Open for any hint or code snippet or some kind of similar script that may work as a starting point :#

    Regards,
    Jonas
  • lanalana Onshape Employees Posts: 507
    @jonaskuehling

    Here is a quick example of navigating from bend centerline to its geometry in flat https://cad.onshape.com/documents/31a6fe1973cd763943f93411/w/e4d5dc964f4b13c1c43380f5/e/464e02f4cf38942dbd62a644

  • jonaskuehlingjonaskuehling OS Professional Posts: 12 PRO
    @lana Oh awesome, that's already half the job done, thank you very much! Should be pretty much a piece of cake from there, looks totally doable to me now. NICE.

    Will post my results when I got something working (or run into issues) ;) Thanks a bunch again!
  • jonaskuehlingjonaskuehling OS Professional Posts: 12 PRO
    @lana I'm working my way through step by step, but running into issues when trying to create a sketch on the flat pattern. Debugging shows, that the created plane potentially is located in the "normal" 3D space and not in the flat view area.. I couldn't yet figure out how to actually create a sketch on the flat geometry - do you have a quick hint for me what I'm missing here?


    Any input would be very much appreciated :)

  • lanalana Onshape Employees Posts: 507
    There is some trickery to creating sketch on a flat. You need to give it a face of flat pattern as a reference, not just a Plane. Use
    const sketch = newSketch(context, id + "cutPattern", {`sketchPlane` : faceInFlatQ}); 
    to create sketch. You could use the flattened bend face as faceInFlatQ. 
  • MBartlett21MBartlett21 Member Posts: 1,756 EDU
    @jonaskuehling
    When you sketch on the flat, you need to use newSketch, rather than newSketchOnPlane, like @lana said above.
    To get the plane that you need to have you sketch coordinates relative to, use an evPlane on the face that you passed to newSketch

    An example of sketching on the flat is in the Calculate Bounds feature by @Jake_Rosenfeld here. The flat option on it sketches a rectangle on the flat pattern and optionally highlights it using debug.

    You could possibly look through the extrude.fs sheet metal flat code here to see how it does smFlatOperations.
    MB - I make FeatureScripts:View FeatureScripts
  • jonaskuehlingjonaskuehling OS Professional Posts: 12 PRO
    Accepted Answer
    @MBartlett21 @lana
    Awesome, thanks a lot for your input!

    I've come a long way in the meanwhile and had to dive a little into sparsely documented feature script terrain with regards to sheet metal functionality it seems - nonetheless, learned a ton, the feature script is done and does everything I would have hoped for.

    I decided to make the document public in case anybody would like to just use it, build on top of it or get inspiration for similar feature script projects. The feature is called "smPerforateBend" or "Perforate sheet metal bend" and can also be found via the link here:


    While I tried to comment the code where possible, it might not be the most elegant solution in every way, but it's the solution I made to work ;) In case anyone has suggestions on how to improve the feature, I'd love to hear.

    Regards,
    Jonas


    Tags: Sheet metal, Perforation, Slotted bending, hand bending, manual bending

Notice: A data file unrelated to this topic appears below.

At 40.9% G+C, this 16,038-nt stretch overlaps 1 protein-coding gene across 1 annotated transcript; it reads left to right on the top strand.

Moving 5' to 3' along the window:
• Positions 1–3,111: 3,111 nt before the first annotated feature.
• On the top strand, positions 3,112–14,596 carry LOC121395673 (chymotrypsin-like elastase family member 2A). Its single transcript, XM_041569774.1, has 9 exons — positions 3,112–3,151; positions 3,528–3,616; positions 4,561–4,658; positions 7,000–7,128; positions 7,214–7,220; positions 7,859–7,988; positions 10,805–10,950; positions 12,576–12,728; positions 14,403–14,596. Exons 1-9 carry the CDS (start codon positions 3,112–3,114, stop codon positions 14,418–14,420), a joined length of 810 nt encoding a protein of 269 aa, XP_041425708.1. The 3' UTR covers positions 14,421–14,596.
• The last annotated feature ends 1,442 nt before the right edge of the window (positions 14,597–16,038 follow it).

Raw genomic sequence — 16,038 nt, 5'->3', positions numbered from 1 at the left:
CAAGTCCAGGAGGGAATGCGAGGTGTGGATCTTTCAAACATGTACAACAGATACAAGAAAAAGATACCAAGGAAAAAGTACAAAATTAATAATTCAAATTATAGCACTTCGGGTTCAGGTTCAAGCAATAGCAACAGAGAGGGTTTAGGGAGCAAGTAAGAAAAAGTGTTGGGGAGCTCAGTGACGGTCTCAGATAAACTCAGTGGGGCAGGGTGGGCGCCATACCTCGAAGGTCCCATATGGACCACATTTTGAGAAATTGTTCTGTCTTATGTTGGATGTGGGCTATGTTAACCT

• lanalana Onshape Employees Posts: 507
    edited February 12
    @jonaskuehling
     That looks great! 
    Couple notes:
    1. @NeilCooke  pointed out that in order to be robust flatFaces query needs to be wrapped into qSheetMetalFlatFilter.
     qSheetMetalFlatFilter(qParallelPlanes(qUnion(attributeQueries), vector(0, 0, 1)), SMFlatType.YES);

    2. The way you set up sketch ids you should not need to collect region and created bodies queries qCreatedBy(id + "sketch", EntityType.BODY) will pick up all bodies, same for regions.
    3. I'd recommend using `id + "sketches" + unstableIdComponent(i)` for sketches in combination with
    setExternalDisambiguation(context, id + "sketches" + unstableIdComponent(i), evaluatedCenterlines[i]); 
    to ensure robustness of downstream references to perforation geometry.
    4. If you look at extrude feature definition, you'll see that it has whole bunch of default parameters 
    {           endBound : BoundingType.BLIND, oppositeDirection : false,
                bodyType : ToolBodyType.SOLID, operationType : NewBodyOperationType.NEW,
                secondDirectionBound : SecondDirectionBoundingType.BLIND,
                secondDirectionOppositeDirection : true, hasSecondDirection : false,
                hasOffset: false, hasSecondDirectionOffset: false,
                offsetOppositeDirection: false, secondDirectionOffsetOppositeDirection: false,
                hasDraft: false, hasSecondDirectionDraft: false,
                draftPullDirection : false, secondDirectionDraftPullDirection : false,
                surfaceOperationType : NewSurfaceOperationType.NEW,
                defaultSurfaceScope : true,
                domain : OperationDomain.MODEL,
               flatOperationType : FlatOperationType.REMOVE }

    that you don't need to specify when calling feature programmatically.  

    5. You don't need to make both body and centerlines parameters of the feature. You can find the body as qOwnerBody(topFace). There is a way to find all centerlines of sheet metal body as well ( if you want to have a simple ui to perforate all bends of sheet metal bodies, handling bodies from different models should be possible as well and will be an optimization). Let me know if you are interested in this option - I'll write something for you.